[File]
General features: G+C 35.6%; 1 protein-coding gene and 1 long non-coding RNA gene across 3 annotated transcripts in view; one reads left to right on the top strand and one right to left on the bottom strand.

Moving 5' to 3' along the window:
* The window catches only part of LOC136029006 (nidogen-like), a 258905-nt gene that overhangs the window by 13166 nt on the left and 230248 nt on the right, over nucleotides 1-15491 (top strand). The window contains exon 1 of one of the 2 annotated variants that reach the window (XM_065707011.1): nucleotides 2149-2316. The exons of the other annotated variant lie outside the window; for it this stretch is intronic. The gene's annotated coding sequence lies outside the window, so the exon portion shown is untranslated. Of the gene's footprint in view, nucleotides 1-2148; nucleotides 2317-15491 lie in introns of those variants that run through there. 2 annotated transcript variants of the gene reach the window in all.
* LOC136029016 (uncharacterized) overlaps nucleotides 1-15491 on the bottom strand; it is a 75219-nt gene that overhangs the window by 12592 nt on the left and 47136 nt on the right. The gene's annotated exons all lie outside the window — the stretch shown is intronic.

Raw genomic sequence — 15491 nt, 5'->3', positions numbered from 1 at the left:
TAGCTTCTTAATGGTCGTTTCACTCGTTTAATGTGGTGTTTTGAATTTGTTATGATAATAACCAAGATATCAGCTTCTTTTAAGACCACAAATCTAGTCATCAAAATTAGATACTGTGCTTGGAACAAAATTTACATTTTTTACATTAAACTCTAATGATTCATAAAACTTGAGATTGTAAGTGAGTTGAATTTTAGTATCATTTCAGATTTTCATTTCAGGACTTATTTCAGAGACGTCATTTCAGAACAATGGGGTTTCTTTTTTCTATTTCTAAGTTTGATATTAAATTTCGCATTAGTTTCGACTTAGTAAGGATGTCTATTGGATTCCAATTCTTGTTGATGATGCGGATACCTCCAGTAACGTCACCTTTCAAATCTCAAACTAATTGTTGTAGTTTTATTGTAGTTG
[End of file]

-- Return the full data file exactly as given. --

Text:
General features: G+C 35.6%; 1 protein-coding gene and 1 long non-coding RNA gene across 3 annotated transcripts in view; one reads left to right on the top strand and one right to left on the bottom strand.

Moving 5' to 3' along the window:
* The window catches only part of LOC136029006 (nidogen-like), a 258905-nt gene that overhangs the window by 13166 nt on the left and 230248 nt on the right, over nucleotides 1-15491 (top strand). The window contains exon 1 of one of the 2 annotated variants that reach the window (XM_065707011.1): nucleotides 2149-2316. The exons of the other annotated variant lie outside the window; for it this stretch is intronic. The gene's annotated coding sequence lies outside the window, so the exon portion shown is untranslated. Of the gene's footprint in view, nucleotides 1-2148; nucleotides 2317-15491 lie in introns of those variants that run through there. 2 annotated transcript variants of the gene reach the window in all.
* LOC136029016 (uncharacterized) overlaps nucleotides 1-15491 on the bottom strand; it is a 75219-nt gene that overhangs the window by 12592 nt on the left and 47136 nt on the right. The gene's annotated exons all lie outside the window — the stretch shown is intronic.

Raw genomic sequence — 15491 nt, 5'->3', positions numbered from 1 at the left:
TAGCTTCTTAATGGTCGTTTCACTCGTTTAATGTGGTGTTTTGAATTTGTTATGATAATAACCAAGATATCAGCTTCTTTTAAGACCACAAATCTAGTCATCAAAATTAGATACTGTGCTTGGAACAAAATTTACATTTTTTACATTAAACTCTAATGATTCATAAAACTTGAGATTGTAAGTGAGTTGAATTTTAGTATCATTTCAGATTTTCATTTCAGGACTTATTTCAGAGACGTCATTTCAGAACAATGGGGTTTCTTTTTTCTATTTCTAAGTTTGATATTAAATTTCGCATTAGTTTCGACTTAGTAAGGATGTCTATTGGATTCCAATTCTTGTTGATGATGCGGATACCTCCAGTAACGTCACCTTTCAAATCTCAAACTAATTGTTGTAGTTTTATTGTAGTTG